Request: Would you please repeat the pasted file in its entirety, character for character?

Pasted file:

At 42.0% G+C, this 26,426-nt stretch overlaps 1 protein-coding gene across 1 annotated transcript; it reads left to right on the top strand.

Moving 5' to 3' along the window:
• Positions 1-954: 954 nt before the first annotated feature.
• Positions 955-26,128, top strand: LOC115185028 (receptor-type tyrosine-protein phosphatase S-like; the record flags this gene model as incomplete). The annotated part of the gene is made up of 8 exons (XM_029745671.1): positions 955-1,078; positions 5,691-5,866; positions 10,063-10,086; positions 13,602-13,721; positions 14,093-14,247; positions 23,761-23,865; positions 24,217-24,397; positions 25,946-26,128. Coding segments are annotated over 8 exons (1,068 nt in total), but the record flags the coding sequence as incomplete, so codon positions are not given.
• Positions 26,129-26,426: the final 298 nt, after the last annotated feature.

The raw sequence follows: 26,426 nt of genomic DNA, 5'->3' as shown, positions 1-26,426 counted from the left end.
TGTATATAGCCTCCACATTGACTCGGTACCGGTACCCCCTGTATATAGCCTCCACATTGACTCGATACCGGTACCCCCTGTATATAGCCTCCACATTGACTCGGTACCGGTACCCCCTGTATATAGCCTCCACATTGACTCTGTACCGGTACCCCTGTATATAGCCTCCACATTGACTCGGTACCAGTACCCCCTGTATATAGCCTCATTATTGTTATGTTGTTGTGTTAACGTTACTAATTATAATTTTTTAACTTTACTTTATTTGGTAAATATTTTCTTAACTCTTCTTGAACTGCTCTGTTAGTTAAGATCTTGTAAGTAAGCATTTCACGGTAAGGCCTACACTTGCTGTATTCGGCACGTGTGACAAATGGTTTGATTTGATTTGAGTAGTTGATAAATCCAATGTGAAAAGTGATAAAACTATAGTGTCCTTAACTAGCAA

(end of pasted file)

At 42.0% G+C, this 26,426-nt stretch overlaps 1 protein-coding gene across 1 annotated transcript; it reads left to right on the top strand.

Moving 5' to 3' along the window:
• Positions 1-954: 954 nt before the first annotated feature.
• Positions 955-26,128, top strand: LOC115185028 (receptor-type tyrosine-protein phosphatase S-like; the record flags this gene model as incomplete). The annotated part of the gene is made up of 8 exons (XM_029745671.1): positions 955-1,078; positions 5,691-5,866; positions 10,063-10,086; positions 13,602-13,721; positions 14,093-14,247; positions 23,761-23,865; positions 24,217-24,397; positions 25,946-26,128. Coding segments are annotated over 8 exons (1,068 nt in total), but the record flags the coding sequence as incomplete, so codon positions are not given.
• Positions 26,129-26,426: the final 298 nt, after the last annotated feature.

The raw sequence follows: 26,426 nt of genomic DNA, 5'->3' as shown, positions 1-26,426 counted from the left end.
TGTATATAGCCTCCACATTGACTCGGTACCGGTACCCCCTGTATATAGCCTCCACATTGACTCGATACCGGTACCCCCTGTATATAGCCTCCACATTGACTCGGTACCGGTACCCCCTGTATATAGCCTCCACATTGACTCTGTACCGGTACCCCTGTATATAGCCTCCACATTGACTCGGTACCAGTACCCCCTGTATATAGCCTCATTATTGTTATGTTGTTGTGTTAACGTTACTAATTATAATTTTTTAACTTTACTTTATTTGGTAAATATTTTCTTAACTCTTCTTGAACTGCTCTGTTAGTTAAGATCTTGTAAGTAAGCATTTCACGGTAAGGCCTACACTTGCTGTATTCGGCACGTGTGACAAATGGTTTGATTTGATTTGAGTAGTTGATAAATCCAATGTGAAAAGTGATAAAACTATAGTGTCCTTAACTAGCAA